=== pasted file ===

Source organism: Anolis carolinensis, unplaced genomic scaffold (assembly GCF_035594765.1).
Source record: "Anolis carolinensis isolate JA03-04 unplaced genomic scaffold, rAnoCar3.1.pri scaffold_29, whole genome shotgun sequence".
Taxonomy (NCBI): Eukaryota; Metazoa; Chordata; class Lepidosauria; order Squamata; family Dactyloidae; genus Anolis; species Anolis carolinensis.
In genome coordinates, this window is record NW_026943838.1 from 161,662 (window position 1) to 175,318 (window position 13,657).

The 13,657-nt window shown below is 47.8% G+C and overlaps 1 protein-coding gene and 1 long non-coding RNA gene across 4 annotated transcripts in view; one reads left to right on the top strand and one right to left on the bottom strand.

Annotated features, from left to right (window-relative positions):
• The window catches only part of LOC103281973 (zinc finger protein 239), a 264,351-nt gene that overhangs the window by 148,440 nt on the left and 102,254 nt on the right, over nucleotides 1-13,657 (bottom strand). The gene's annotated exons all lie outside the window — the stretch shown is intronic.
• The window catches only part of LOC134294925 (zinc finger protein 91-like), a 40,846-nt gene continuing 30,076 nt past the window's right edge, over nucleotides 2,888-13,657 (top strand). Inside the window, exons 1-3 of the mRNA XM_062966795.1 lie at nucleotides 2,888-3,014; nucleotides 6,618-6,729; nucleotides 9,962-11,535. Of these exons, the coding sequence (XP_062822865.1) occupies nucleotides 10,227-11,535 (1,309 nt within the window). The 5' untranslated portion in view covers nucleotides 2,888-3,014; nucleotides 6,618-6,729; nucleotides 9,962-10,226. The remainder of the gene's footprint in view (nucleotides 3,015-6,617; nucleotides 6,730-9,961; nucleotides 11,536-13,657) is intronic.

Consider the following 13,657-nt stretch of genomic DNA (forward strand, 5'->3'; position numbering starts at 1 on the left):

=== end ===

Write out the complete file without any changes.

Source organism: Anolis carolinensis, unplaced genomic scaffold (assembly GCF_035594765.1).
Source record: "Anolis carolinensis isolate JA03-04 unplaced genomic scaffold, rAnoCar3.1.pri scaffold_29, whole genome shotgun sequence".
Taxonomy (NCBI): Eukaryota; Metazoa; Chordata; class Lepidosauria; order Squamata; family Dactyloidae; genus Anolis; species Anolis carolinensis.
In genome coordinates, this window is record NW_026943838.1 from 161,662 (window position 1) to 175,318 (window position 13,657).

The 13,657-nt window shown below is 47.8% G+C and overlaps 1 protein-coding gene and 1 long non-coding RNA gene across 4 annotated transcripts in view; one reads left to right on the top strand and one right to left on the bottom strand.

Annotated features, from left to right (window-relative positions):
• The window catches only part of LOC103281973 (zinc finger protein 239), a 264,351-nt gene that overhangs the window by 148,440 nt on the left and 102,254 nt on the right, over nucleotides 1-13,657 (bottom strand). The gene's annotated exons all lie outside the window — the stretch shown is intronic.
• The window catches only part of LOC134294925 (zinc finger protein 91-like), a 40,846-nt gene continuing 30,076 nt past the window's right edge, over nucleotides 2,888-13,657 (top strand). Inside the window, exons 1-3 of the mRNA XM_062966795.1 lie at nucleotides 2,888-3,014; nucleotides 6,618-6,729; nucleotides 9,962-11,535. Of these exons, the coding sequence (XP_062822865.1) occupies nucleotides 10,227-11,535 (1,309 nt within the window). The 5' untranslated portion in view covers nucleotides 2,888-3,014; nucleotides 6,618-6,729; nucleotides 9,962-10,226. The remainder of the gene's footprint in view (nucleotides 3,015-6,617; nucleotides 6,730-9,961; nucleotides 11,536-13,657) is intronic.

Consider the following 13,657-nt stretch of genomic DNA (forward strand, 5'->3'; position numbering starts at 1 on the left):